5.2 With regard to the self-executing provision of the ABUDJA Treaty it should be noted that a treaty establishes two inter-related kinds of obligations. The first are obligations on an international level which are binding upon the State Parties and only enforceable under international law. The second are obligations to incorporate the provisions of the treaty into domestic law, which would them be enforceable in South Africa's municipal courts. Incorporation into domestic law would normally be done by enacting Iegislation and in terms of section 231(4) of the Constitution the obligations of a treaty only become law in South Africa once they have been so incorporated. Section 231 (4) of the Constitution however also makes provision for self-executing treaties.

5.3 Although there is much academic debate on self-executing treaties a working definition can be accepted as the treaty (or provisions therein which lend themselves to Judicial or administrative application without further legislative implementation i.e. whether or not legislation is required to put the treaty obligations into effect. Determining whether provisions of a treaty are self-executing can be a complex process however certain guidelines are gradually emerging in international practice. These include the intention of the parties to the treaty, the necessity of legislation, the precision and detail of the language employed, the subject matter of the treaty, negative obligations and the rights and rights and duties of the individual.

5.4.Taking these factors into consideration we are of the opinion that no provision of the Abudja Treaty is self executing for the following reasons:

5.4.1 Self-executing provisions will normally be found in treaties that grant rights to individuals, such as human rights treaties. By contrast. the Abudja Treaty creates certain obligations for the State Parties and not rights for individuals per se. Thus the subject matter of the treaty does not lend itself to self-executing provisions

5.4.2 The intent of the Parties is clearly to establish and African Economic Community.
This is a function of the State and a certain amount of discretion is required by the State as to how they will implement the obligations within the framework of the Treaty. Self-executing provisions which would be directly applicable in the domestic would hamper the necessary discretion which is required in this regard;

5.4.3 The provisions of the Treaty are vaguely phrased. As a constituting document the Treaty focuses on the principles and framework under which an African Economic Community will be established. The details of the actual establishment of the AFC as well as how these provisions will he implemented over time will require further details and legislation by the parties.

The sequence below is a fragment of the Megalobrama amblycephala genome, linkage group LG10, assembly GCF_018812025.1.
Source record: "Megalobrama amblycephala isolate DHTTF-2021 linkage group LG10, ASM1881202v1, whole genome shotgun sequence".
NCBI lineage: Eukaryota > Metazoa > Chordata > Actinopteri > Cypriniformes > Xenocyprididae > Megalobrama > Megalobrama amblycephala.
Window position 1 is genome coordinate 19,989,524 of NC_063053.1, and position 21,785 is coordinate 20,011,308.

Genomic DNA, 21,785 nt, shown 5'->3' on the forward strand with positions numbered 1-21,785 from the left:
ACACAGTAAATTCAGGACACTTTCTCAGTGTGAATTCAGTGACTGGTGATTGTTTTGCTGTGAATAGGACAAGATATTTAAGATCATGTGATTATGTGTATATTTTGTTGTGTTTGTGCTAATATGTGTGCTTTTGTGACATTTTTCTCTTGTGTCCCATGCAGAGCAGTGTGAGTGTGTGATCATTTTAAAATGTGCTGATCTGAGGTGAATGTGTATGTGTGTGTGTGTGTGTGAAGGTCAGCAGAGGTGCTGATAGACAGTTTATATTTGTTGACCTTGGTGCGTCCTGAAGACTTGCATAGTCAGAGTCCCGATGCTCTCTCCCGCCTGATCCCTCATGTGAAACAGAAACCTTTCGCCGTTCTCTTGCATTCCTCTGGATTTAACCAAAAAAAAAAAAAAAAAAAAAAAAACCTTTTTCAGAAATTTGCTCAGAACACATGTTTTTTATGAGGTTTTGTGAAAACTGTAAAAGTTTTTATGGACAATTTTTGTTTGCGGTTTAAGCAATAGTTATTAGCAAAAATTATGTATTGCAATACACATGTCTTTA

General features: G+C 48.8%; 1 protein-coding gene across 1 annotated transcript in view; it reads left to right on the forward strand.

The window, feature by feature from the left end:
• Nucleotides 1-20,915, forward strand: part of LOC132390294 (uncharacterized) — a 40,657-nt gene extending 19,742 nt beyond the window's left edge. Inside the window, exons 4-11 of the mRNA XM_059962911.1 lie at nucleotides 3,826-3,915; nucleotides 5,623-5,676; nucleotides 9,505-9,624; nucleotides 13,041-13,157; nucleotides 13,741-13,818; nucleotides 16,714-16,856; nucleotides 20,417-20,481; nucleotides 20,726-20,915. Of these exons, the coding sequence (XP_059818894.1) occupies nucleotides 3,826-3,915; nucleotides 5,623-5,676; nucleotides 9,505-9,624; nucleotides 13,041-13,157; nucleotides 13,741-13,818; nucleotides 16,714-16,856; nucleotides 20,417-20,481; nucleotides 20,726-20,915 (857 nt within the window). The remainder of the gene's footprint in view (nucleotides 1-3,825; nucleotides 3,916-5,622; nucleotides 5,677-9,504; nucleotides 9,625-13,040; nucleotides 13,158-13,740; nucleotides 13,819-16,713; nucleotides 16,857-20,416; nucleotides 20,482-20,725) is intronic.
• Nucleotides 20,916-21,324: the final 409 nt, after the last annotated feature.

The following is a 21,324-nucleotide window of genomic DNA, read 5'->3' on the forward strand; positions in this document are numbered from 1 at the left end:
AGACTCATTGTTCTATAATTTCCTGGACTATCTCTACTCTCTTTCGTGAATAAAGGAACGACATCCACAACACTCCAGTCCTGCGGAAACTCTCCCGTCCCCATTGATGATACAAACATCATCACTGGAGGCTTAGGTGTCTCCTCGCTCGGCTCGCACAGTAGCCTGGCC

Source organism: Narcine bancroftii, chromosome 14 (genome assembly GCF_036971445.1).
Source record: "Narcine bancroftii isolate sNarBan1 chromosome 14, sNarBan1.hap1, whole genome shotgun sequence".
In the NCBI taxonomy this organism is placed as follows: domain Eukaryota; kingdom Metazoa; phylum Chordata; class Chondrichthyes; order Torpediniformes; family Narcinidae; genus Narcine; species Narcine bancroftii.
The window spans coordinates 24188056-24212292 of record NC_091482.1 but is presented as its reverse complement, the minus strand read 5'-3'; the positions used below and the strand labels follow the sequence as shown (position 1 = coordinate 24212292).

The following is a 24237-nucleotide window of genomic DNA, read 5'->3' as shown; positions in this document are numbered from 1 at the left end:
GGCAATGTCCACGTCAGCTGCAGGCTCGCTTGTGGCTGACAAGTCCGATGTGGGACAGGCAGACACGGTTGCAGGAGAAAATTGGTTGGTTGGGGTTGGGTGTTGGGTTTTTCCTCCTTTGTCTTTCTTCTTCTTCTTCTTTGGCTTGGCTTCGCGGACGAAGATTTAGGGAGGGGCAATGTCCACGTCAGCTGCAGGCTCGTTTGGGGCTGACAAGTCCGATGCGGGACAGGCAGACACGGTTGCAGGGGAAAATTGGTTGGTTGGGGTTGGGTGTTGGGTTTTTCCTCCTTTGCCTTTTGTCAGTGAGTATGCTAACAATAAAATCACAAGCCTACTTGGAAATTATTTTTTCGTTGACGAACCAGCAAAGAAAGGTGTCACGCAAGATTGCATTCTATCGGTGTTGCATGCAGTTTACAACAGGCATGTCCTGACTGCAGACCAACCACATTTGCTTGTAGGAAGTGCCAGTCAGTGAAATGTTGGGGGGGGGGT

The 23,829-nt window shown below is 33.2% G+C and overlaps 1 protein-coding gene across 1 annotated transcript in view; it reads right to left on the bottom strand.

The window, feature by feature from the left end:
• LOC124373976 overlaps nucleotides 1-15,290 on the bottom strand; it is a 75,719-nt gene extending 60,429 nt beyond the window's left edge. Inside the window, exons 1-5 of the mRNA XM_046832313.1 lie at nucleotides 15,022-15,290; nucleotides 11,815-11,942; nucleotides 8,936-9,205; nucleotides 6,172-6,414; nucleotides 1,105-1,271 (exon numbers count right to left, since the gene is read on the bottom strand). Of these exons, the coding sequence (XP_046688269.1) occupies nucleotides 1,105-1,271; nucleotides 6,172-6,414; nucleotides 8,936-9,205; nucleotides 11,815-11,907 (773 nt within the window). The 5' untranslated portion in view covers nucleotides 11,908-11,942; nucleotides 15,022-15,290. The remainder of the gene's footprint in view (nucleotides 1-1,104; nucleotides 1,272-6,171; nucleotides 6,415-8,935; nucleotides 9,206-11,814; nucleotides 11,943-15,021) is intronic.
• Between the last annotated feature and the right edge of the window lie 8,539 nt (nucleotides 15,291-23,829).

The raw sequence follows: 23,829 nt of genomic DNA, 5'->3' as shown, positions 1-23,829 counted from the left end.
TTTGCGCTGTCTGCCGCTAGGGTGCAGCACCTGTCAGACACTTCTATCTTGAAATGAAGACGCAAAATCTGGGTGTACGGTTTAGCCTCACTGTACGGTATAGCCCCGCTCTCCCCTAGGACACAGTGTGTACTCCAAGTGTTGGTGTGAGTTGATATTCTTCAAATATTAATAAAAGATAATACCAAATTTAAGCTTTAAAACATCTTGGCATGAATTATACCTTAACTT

5.4 4 Although some provisions of the treaty are phrased in the negative these are not principles that would require or be capable of domestic implementation on their own. These obligations must be interpreted within the context of the Treaty and accordingly we are of the opinion that even these negative obligations cannot be considered to be self-executing.

5.5 The implications of this is that if the provisions of the Abudja Treaty require domestic implementation then this will have to be done through legislation. As a principle of international law a State should have the necessary legislation in place to give effect to the provisions of a treaty before it ratifies that treaty. Whether or not legislation is required at this stage depends on the stage of implementation of the AEC and whether giving effect to the obligations contained in that stage will require legislation. This will ultimately be for the line function department to determine. The first two stages of implementation of the APC deal with regional economic communities and it will thus be for the Department of Trade and Industry to determine whether legislation in this regard will be required. As the AEC is being developed in stages it may also be necessary to draft legislation for the implementation of these obligations as the details of each stage of implementation are finalised. However this can only be done at a later stage as the development of the AEC progresses.

6. We trust that the above will he of assistance and are available should you have any further queries in this regard.

22 OCTOBER 1999